Four rules to avoid the perils of pop culture hooks

You might have noticed an increase in the number of thought leadership pieces on business strategy and innovation that use current events and pop culture as hooks to attract eyeballs. This approach is a classic storytelling device—making something that might seem arcane or impenetrable instantly familiar and interesting. And when done well, forging such a link can actually illuminate certain facets of an approach or solution.

On the flip side, though, when the link between the headline or hook and the main point of an article is tenuous at best, readers can come away not enlightened but annoyed. Getting duped will do that to you. (When will I stop clicking on the Outbrain content about the historic photos that will blow my mind? My mind has yet to be blown.)

So in the era of clickbait headlines, viral content, and ubiquitous social media, when is a pop culture or current event hook effective? Here are a few rules to live by.

1) As PwC learned at the Oscars, getting it right matters. The link between the hook and the topic should be tight and able to withstand scrutiny. If you’re sharing insights on how controls and protocols are vital to information security at utilities, PwC’s snafu at the Academy Awards is not a good analog. In this case, it would be better to point to the Vermont utility that was infiltrated by Russian hackers in December as a lead-in to a discussion of the larger issues. It may not be as glamorous as the Academy Awards, but it uses a more relevant recent event and doesn’t mislead the reader.

The takeaway: Take a little more time to ensure the hook and main topic are a good fit.

2) Don’t tie your insights to polarizing or divisive figures. When breaking news about a public figure is lighting up the Internet, it can be so tempting to jump on the bandwagon in order to attract some of that traffic. But if public sentiment breaks against that person, you may find your ideas linked to a pariah. For example, I wrote a blog in October 2015 about how Trump was bypassing the mainstream media and what it meant for business communications. Cut to today: the president has kept up this strategy, but what seemed innocuous at the time is now widely regarded as a systematic assault on a free press and the very definition of the truth. Since he is now the least popular incoming president in history, any insights in the blog have been tainted and are likely to be dismissed or avoided by around 55 percent of the population.

The takeaway: Steer clear of using the most provocative figures in your hooks; it’s just not worth it.

3) To paraphrase Prince, “Your content has the potential to live forever, and that’s a mighty long time.” Thought leadership, particularly the more substantive pieces, are meant to highlight an evergreen business issue. When done well, these insights can be relevant years down the road. But if you choose a very topical hook, your ideas may very well feel stale a month later. By contrast, hooks involving industry leaders, innovators, or companies that fought through adversity to return to better footing are the types of references that will speak to executives for years to come.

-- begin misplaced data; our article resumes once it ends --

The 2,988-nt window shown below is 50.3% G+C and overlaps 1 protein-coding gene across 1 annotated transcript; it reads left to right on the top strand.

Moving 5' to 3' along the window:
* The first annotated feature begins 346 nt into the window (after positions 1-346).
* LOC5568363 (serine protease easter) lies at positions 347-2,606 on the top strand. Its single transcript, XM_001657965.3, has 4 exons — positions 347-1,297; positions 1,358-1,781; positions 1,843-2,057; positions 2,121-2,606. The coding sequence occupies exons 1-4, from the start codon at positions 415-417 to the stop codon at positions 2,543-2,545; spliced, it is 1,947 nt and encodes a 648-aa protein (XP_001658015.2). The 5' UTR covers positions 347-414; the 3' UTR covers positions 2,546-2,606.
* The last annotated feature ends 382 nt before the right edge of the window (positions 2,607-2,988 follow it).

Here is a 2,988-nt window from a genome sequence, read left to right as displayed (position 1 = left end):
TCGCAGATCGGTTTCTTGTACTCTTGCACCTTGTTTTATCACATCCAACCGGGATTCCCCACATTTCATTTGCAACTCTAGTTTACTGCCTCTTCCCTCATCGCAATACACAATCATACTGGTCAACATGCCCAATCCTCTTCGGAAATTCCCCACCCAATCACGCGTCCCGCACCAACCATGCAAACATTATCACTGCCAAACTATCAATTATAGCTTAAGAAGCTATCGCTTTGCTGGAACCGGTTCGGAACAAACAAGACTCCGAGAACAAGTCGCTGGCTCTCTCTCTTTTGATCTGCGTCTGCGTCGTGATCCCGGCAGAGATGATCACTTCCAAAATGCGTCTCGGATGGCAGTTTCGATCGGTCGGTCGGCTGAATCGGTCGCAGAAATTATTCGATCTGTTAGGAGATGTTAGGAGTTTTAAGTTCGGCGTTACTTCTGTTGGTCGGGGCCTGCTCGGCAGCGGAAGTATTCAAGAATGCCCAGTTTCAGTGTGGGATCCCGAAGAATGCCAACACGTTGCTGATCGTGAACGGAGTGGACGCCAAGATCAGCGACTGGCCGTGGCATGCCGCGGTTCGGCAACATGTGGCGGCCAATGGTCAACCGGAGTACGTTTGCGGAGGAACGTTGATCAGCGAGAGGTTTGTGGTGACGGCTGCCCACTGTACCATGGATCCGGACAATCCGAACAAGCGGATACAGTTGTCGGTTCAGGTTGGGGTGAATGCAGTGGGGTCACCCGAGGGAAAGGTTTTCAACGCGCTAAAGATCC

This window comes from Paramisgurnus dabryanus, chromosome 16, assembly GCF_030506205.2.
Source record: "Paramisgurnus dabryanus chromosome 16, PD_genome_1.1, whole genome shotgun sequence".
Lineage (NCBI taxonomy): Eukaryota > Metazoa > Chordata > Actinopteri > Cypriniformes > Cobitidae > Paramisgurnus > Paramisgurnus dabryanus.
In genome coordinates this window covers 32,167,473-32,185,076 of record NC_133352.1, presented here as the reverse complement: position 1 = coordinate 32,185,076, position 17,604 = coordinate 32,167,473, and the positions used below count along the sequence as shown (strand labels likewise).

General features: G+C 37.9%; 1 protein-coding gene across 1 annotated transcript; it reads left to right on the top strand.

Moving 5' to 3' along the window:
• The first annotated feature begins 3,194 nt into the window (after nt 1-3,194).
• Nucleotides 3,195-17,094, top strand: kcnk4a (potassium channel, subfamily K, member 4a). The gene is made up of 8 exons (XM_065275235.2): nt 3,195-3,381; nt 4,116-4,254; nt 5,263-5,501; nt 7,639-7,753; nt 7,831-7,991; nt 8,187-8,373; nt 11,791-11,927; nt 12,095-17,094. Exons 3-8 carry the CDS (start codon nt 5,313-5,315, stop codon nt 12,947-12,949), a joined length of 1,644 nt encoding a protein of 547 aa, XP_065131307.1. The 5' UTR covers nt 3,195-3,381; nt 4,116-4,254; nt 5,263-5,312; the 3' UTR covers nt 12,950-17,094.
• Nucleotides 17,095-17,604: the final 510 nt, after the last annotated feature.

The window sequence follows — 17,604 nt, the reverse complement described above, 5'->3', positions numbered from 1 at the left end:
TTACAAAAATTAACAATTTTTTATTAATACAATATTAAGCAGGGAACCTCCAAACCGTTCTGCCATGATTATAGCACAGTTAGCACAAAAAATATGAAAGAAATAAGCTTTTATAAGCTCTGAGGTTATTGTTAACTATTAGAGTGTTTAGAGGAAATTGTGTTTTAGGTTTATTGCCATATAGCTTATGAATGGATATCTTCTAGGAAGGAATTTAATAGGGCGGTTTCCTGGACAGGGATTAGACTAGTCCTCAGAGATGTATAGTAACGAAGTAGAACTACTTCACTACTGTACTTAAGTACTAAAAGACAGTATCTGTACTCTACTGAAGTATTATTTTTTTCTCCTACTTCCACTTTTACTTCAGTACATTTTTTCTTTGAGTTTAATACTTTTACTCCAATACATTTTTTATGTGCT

The takeaway: Choosing a timeless, universal hook can increase the shelf life of your content.

4) Follow the O’Jays’ advice and “give the people what they want.” When considering a hook, it should be both timely and relevant to your target audience. Although Lady Gaga attracted a record audience of 117.5 million for her Super Bowl performance, chances are that senior executives won’t really see her as a touchstone for how to innovate and adapt. And if you are seeking to connect with web developers, for example, you would be better off using a reference to Silicon Valley than to golfer Jordan Spieth. Last, resist the temptation to talk about an event you view as seminal but your audience won’t care about. Outdated pop culture references just highlight your lack of familiarity with your audience (see, for example, the heading to this rule).

The takeaway: Err on the side of relevance and recency in your hooks.

Part of the magic in a well-executed hook is that it feels at once counterintuitive yet makes complete sense as a lead-in to the main topic. Sometimes serendipity will bless you with the perfect current event for your latest article or post. During the 2016 presidential campaign, my friend David Murray, the publisher of Vital Speeches of the Day, had relevant fodder dropped in his lap virtually every news cycle, but he’s in the minority.

The rest of us should focus our energy on making the content itself distinctive. If you can consistently provide value and insight to readers on topics they care about, you will create more engagement and interest than the pithiest hook ever can.

If you’ve run across any particularly egregious examples of hooks missing the mark, please send them my way.

Scott Leff

Scott is the founder of LEFF. He’s spent his career helping executives and subject matter experts tell their story in a compelling way. In the process, he’s had the opportunity to work with C-suite executives, politicians, academics, and Olympians, not to mention dozens of talented writers, editors, and designers in the business world. Scott developed the concept of “lean content creation” as a cost-effective way to support comprehensive, integrated communication strategies.

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